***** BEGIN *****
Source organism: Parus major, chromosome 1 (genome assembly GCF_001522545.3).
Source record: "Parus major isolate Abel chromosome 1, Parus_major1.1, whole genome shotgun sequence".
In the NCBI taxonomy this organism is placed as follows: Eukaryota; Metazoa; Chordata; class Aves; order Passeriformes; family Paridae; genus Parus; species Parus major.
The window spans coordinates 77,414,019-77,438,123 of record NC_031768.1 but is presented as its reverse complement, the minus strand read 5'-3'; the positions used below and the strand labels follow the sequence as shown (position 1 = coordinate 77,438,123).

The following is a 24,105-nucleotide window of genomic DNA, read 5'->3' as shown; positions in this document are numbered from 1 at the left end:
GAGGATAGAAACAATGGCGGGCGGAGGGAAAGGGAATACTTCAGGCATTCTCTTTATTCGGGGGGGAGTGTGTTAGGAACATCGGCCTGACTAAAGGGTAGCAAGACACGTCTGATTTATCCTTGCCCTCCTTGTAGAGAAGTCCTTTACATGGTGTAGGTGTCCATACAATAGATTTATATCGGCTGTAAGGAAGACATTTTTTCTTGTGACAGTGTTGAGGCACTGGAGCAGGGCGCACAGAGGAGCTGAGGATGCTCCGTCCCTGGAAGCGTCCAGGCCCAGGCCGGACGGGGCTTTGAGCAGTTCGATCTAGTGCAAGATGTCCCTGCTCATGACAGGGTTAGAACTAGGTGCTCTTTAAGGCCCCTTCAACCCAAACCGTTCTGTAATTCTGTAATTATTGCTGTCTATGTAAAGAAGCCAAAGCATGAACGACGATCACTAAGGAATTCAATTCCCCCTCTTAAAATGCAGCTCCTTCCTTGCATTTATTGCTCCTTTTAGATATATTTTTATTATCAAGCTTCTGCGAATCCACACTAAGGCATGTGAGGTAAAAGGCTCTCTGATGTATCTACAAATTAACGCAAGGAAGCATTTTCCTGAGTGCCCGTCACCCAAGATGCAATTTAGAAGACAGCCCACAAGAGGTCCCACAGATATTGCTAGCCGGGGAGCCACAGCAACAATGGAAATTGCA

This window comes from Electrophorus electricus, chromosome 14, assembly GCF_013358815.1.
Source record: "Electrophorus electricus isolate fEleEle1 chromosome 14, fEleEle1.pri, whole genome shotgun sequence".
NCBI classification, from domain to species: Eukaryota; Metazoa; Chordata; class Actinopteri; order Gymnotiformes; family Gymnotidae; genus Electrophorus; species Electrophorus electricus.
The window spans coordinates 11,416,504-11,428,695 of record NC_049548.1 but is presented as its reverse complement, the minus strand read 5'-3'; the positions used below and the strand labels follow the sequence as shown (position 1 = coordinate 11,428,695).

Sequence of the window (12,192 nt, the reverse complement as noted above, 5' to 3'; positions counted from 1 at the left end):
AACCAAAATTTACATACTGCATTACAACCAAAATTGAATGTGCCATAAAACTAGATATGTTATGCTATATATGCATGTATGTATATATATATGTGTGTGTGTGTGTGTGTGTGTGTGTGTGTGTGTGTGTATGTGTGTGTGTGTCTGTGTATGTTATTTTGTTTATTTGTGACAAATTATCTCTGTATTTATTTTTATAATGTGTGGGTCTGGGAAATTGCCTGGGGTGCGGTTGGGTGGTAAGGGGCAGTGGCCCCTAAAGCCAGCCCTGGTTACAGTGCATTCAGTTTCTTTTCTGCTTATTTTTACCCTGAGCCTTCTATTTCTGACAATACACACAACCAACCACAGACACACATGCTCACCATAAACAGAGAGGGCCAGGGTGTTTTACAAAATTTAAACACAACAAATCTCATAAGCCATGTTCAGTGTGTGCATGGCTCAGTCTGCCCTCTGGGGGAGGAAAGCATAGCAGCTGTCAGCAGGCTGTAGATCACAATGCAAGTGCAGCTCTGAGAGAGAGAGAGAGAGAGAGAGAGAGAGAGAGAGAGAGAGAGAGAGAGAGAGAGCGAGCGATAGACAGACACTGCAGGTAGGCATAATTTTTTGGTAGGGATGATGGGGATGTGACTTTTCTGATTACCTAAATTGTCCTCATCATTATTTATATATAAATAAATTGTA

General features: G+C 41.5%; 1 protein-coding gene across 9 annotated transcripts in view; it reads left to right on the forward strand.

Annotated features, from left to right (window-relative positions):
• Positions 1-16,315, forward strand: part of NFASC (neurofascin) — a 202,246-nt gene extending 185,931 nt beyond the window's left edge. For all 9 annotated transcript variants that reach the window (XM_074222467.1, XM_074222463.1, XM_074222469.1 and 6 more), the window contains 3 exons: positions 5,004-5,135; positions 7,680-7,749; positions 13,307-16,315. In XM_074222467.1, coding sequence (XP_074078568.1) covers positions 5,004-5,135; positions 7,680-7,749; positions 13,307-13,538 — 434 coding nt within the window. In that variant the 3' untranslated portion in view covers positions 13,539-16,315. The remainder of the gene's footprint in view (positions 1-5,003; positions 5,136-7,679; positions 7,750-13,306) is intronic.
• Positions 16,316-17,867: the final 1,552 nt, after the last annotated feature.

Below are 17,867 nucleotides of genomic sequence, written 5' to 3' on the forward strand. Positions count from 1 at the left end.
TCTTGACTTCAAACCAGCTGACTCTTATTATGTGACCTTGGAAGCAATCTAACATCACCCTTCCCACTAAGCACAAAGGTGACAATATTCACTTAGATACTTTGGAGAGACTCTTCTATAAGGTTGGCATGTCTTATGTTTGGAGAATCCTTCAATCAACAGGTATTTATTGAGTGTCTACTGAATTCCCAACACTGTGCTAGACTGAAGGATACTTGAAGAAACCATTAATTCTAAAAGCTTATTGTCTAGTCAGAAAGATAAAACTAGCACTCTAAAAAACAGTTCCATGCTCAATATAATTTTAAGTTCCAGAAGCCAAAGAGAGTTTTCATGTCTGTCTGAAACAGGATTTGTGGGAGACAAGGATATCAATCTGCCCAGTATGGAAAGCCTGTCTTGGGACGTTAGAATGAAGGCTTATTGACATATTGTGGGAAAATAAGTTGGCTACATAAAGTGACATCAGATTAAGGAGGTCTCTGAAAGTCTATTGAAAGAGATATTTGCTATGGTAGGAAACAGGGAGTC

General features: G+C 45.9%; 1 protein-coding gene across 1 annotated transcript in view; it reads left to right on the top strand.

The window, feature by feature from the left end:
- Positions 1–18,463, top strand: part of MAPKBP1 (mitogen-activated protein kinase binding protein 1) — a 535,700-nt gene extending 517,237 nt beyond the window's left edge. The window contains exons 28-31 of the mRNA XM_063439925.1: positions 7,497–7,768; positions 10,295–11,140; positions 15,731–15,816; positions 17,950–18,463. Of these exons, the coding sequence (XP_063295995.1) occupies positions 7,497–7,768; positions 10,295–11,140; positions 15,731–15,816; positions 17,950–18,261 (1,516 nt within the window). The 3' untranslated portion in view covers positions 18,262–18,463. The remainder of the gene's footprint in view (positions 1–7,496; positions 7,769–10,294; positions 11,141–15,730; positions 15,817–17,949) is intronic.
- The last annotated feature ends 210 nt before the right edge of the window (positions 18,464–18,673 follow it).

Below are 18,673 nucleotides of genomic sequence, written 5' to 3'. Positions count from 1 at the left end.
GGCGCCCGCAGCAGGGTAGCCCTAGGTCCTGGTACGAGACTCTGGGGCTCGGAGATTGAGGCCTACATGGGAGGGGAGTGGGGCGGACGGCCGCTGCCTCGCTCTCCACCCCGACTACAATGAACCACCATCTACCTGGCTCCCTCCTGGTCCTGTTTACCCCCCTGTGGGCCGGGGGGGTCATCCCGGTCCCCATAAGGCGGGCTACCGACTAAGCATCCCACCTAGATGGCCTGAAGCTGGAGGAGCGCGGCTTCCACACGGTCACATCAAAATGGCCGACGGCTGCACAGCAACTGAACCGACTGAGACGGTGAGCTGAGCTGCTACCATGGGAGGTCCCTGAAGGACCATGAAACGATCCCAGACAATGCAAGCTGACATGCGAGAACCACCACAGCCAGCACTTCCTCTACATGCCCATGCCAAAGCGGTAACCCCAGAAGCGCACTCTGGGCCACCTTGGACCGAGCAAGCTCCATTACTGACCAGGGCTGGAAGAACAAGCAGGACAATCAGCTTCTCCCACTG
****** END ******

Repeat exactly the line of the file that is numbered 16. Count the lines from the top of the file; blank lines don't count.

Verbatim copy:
• Positions 16,316-17,867: the final 1,552 nt, after the last annotated feature.